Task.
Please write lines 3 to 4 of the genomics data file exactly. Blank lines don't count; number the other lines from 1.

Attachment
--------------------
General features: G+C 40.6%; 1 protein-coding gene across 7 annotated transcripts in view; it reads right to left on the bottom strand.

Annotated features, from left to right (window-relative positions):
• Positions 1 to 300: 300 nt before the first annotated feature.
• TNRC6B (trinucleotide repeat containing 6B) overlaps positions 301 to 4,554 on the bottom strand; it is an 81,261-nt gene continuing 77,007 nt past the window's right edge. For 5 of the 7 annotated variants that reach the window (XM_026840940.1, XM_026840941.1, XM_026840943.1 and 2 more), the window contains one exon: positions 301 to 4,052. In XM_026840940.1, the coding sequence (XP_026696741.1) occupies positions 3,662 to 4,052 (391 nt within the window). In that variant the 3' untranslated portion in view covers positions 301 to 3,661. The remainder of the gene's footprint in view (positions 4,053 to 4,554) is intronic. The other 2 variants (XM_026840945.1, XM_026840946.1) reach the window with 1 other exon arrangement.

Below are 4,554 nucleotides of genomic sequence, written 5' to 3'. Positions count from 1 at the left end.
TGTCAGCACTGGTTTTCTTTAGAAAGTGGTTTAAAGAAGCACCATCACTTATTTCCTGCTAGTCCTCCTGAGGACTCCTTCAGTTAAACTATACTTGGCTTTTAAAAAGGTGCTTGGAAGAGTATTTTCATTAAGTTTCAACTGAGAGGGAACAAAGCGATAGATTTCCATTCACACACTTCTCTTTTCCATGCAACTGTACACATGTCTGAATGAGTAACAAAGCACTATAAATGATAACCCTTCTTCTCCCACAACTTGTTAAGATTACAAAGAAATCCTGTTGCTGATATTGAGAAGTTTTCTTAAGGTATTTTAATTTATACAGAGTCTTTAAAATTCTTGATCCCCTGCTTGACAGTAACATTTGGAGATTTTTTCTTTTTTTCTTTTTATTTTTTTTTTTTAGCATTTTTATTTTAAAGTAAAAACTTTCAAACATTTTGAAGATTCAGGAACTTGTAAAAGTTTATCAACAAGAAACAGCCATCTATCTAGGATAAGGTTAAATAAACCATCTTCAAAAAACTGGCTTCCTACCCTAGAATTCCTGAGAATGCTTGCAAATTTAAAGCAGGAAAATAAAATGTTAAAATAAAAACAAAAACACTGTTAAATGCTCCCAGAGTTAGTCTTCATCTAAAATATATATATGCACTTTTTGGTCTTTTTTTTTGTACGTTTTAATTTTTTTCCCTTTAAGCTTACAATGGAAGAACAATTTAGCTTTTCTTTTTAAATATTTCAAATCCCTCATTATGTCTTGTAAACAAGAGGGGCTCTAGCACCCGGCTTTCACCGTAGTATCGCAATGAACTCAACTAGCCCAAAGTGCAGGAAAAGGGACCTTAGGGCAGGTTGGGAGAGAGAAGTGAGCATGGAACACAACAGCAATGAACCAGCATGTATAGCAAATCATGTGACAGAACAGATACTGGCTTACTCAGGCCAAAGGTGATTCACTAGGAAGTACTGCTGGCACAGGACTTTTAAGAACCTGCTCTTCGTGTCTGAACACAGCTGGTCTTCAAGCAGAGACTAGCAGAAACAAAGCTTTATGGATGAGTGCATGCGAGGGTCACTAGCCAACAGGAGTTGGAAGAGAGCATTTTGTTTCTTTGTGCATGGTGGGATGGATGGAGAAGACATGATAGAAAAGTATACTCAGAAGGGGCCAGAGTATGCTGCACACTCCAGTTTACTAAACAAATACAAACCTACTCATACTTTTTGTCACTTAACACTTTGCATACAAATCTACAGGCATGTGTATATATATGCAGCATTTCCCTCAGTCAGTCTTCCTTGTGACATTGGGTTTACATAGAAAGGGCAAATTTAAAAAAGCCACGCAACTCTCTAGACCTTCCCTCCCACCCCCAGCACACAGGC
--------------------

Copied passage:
• Positions 1 to 300: 300 nt before the first annotated feature.
• TNRC6B (trinucleotide repeat containing 6B) overlaps positions 301 to 4,554 on the bottom strand; it is an 81,261-nt gene continuing 77,007 nt past the window's right edge. For 5 of the 7 annotated variants that reach the window (XM_026840940.1, XM_026840941.1, XM_026840943.1 and 2 more), the window contains one exon: positions 301 to 4,052. In XM_026840940.1, the coding sequence (XP_026696741.1) occupies positions 3,662 to 4,052 (391 nt within the window). In that variant the 3' untranslated portion in view covers positions 301 to 3,661. The remainder of the gene's footprint in view (positions 4,053 to 4,554) is intronic. The other 2 variants (XM_026840945.1, XM_026840946.1) reach the window with 1 other exon arrangement.